Judge Orders Probe Into NY Atty's Secret Courtroom Meeting

By Marco Poggio | March 8, 2024, 4:57 PM EST ·

A New York court will look into whether a secret meeting last year between the local attorney representing a man charged with murder and the law clerk for the judge trying his case amounted to an ethical violation and possibly infringed the man's constitutional right to a fair trial, attorneys told Law360 Friday.

Gregory Thayer was convicted of manslaughter and sentenced to 25 years in October for shooting his best friend to death after a night of booze and drugs in 2021.

But days after the guilty verdict in May, Thayer's lead attorney, Robert C. Gottlieb, found out that a local attorney he had hired as co-counsel had kept him in the dark about an ex parte meeting he had with the clerk working for the judge in the case, Bryan Rounds, inside an empty courtroom in Kingston, New York, in which the defense strategy was discussed.

On Thursday, New York Supreme Court Justice Roger D. McDonough, who is presiding over the case following Justice Rounds' recusal, ordered an evidentiary hearing to probe whether the meeting compromised Thayer's rights under the Sixth Amendment of the U.S. Constitution so severely to warrant a new trial.

In a statement filed in July as part of a motion seeking a new trial for Thayer, attorney Andrew Kossover said the clerk, William Ghee, had expressed doubts on behalf of Justice Rounds about the strength of Gottlieb's defense theory that Thayer shot his friend during a moment of temporary insanity caused by a mix of alcohol and Xanax. Kossover, who no longer represents Thayer, said he didn't tell Gottlieb about the meeting because Ghee swore him to secrecy.

Ghee confirmed that the meeting took place, but denied that it was initiated by Justice Rounds and that he asked Kossover to keep it confidential. Although some material disputes exist in their versions of the events, Ghee and Kossover both said that Ghee suggested to the attorney that a different type of defense theory — one involving extreme emotional disturbance, which has a different legal standard — could be more persuasive to a jury.

Ignorant about that conversation, however, Gottlieb went ahead with the original plan, waiving Thayer's rights to a jury and opting for a bench trial. Justice Rounds ultimately found Thayer not guilty of murder, but convicted him of manslaughter.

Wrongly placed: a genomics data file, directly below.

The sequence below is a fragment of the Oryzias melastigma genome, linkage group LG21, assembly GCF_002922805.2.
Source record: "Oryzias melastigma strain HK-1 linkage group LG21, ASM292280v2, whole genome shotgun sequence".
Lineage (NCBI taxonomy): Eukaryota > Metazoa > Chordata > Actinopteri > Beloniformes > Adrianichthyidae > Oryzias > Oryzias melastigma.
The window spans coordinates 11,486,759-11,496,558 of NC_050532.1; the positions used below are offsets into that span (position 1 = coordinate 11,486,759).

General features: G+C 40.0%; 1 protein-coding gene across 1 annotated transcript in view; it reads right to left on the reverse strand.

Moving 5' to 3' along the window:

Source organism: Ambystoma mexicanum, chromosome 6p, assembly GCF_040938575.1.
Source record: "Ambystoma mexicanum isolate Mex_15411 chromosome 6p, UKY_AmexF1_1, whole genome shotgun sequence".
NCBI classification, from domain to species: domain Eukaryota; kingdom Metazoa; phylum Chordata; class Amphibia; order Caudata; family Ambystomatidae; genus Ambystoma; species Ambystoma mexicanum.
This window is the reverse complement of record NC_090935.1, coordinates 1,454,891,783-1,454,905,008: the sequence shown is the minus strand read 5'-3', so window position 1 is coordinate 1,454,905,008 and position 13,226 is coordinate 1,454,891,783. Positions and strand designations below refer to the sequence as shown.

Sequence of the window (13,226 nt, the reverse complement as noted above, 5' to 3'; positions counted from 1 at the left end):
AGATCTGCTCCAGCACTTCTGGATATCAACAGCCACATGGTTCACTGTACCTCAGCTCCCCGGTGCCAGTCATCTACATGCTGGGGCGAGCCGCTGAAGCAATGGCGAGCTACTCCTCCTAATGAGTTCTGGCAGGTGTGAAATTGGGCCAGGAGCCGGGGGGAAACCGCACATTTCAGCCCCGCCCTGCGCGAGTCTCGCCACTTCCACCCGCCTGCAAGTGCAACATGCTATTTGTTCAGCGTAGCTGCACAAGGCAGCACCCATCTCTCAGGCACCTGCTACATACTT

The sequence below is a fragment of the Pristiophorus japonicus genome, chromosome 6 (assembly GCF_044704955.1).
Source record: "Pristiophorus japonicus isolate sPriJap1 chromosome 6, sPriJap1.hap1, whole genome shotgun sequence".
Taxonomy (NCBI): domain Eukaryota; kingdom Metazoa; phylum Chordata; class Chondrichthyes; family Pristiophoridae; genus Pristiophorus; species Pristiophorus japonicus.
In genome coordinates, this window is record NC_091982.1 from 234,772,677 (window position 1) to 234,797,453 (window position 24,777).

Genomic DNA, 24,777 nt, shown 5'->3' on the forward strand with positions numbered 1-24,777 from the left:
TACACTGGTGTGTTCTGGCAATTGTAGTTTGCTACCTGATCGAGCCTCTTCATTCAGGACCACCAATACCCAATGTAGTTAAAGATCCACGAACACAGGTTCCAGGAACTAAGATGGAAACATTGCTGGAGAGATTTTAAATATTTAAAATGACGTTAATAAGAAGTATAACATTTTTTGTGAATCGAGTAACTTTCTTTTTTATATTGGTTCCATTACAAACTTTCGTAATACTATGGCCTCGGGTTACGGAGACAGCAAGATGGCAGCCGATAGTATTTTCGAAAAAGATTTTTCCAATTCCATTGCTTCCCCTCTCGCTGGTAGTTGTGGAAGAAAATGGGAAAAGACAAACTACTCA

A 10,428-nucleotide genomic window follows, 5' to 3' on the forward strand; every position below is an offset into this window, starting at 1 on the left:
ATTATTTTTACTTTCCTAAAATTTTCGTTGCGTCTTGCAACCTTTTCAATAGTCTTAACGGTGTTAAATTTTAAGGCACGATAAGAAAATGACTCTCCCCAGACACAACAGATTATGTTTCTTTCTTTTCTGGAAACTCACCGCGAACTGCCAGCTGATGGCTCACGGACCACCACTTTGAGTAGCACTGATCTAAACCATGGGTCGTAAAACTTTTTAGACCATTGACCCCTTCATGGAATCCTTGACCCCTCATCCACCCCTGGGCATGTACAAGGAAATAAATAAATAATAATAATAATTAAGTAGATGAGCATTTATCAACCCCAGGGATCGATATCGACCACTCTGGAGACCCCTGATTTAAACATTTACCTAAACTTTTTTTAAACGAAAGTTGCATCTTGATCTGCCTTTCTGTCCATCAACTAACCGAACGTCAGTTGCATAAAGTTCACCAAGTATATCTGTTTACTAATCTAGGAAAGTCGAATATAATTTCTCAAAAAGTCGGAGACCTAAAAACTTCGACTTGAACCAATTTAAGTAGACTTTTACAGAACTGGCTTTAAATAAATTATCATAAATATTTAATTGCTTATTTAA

The prosecutor trying Thayer's case, Emmanuel C. Nneji, who said in a filing that he had also been kept unaware about the ex parte meeting, opposed an evidentiary hearing into the incident, saying Thayer benefited most from it. Nneji said "the only participants in the cheating were the defense and the [trial] court," and he cast doubt that Gottlieb was never informed about the encounter.

Ultimately, Justice McDonough found the claims were serious enough to require a full hearing with witnesses. He indicated that Justice Rounds, Ghee and Kossover, will have to take the stand to talk about the meeting under oath, an unusual scenario.

"The court finds that a hearing is necessary in this matter," Justice McDonough said. "The rights of the people and the defendant to a fair trial require as much."

Manhattan-based civil rights attorney Joel B. Rudin, who represents Gottlieb and Thayer, told Law360 Pulse in an email Friday that he welcomed the opportunity to present his claims.

"We're gratified that Justice McDonough recognizes that the issues we've raised are serious and we look forward to presenting our case and to his ultimate decision," he said.

The order invites the parties to propose dates for the hearing and witness lists. Gottlieb told Law360 Pulse Friday he expects to testify at the hearing.

"I'll leave it to the judge to decide whether or not what occurred here violated the most fundamental constitutional rights of our client. And I'll leave it to the judge to decide who benefited, and why this happened," he said. "We look forward to a full evidentiary hearing so that the truth of the injustice that occurred can come out."

Nneji declined to comment Friday.

Thayer and Gottlieb are represented by Joel B. Rudin of the Law Offices of Joel B. Rudin PC.

The Ulster County District Attorney's office is represented by Emmanuel C. Nneji.

The case is People v. Thayer, case number 70188-21, in the Supreme Court of New York, Ulster County.

--Editing by Adam LoBelia.

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